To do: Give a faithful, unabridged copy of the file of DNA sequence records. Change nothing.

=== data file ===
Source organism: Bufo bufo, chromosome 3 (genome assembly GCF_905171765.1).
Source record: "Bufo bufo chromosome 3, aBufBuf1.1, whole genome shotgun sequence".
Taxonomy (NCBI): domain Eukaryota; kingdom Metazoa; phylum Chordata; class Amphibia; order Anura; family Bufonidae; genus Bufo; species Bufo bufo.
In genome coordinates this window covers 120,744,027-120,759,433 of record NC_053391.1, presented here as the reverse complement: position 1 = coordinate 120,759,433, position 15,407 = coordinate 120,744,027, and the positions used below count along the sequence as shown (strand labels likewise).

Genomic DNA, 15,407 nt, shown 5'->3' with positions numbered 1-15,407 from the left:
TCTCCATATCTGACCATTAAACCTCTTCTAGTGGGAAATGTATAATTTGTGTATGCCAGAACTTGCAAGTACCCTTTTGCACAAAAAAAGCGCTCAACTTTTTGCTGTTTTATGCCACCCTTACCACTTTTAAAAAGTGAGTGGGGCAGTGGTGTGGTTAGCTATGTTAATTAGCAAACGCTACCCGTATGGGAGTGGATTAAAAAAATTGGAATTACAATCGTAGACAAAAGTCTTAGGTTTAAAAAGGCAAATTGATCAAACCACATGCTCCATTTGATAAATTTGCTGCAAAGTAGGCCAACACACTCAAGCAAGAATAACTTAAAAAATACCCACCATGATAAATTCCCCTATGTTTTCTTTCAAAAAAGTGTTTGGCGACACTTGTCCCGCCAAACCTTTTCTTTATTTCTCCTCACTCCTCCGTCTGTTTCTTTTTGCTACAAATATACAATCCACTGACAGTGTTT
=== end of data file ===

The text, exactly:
Source organism: Bufo bufo, chromosome 3 (genome assembly GCF_905171765.1).
Source record: "Bufo bufo chromosome 3, aBufBuf1.1, whole genome shotgun sequence".
Taxonomy (NCBI): domain Eukaryota; kingdom Metazoa; phylum Chordata; class Amphibia; order Anura; family Bufonidae; genus Bufo; species Bufo bufo.
In genome coordinates this window covers 120,744,027-120,759,433 of record NC_053391.1, presented here as the reverse complement: position 1 = coordinate 120,759,433, position 15,407 = coordinate 120,744,027, and the positions used below count along the sequence as shown (strand labels likewise).

Genomic DNA, 15,407 nt, shown 5'->3' with positions numbered 1-15,407 from the left:
TCTCCATATCTGACCATTAAACCTCTTCTAGTGGGAAATGTATAATTTGTGTATGCCAGAACTTGCAAGTACCCTTTTGCACAAAAAAAGCGCTCAACTTTTTGCTGTTTTATGCCACCCTTACCACTTTTAAAAAGTGAGTGGGGCAGTGGTGTGGTTAGCTATGTTAATTAGCAAACGCTACCCGTATGGGAGTGGATTAAAAAAATTGGAATTACAATCGTAGACAAAAGTCTTAGGTTTAAAAAGGCAAATTGATCAAACCACATGCTCCATTTGATAAATTTGCTGCAAAGTAGGCCAACACACTCAAGCAAGAATAACTTAAAAAATACCCACCATGATAAATTCCCCTATGTTTTCTTTCAAAAAAGTGTTTGGCGACACTTGTCCCGCCAAACCTTTTCTTTATTTCTCCTCACTCCTCCGTCTGTTTCTTTTTGCTACAAATATACAATCCACTGACAGTGTTT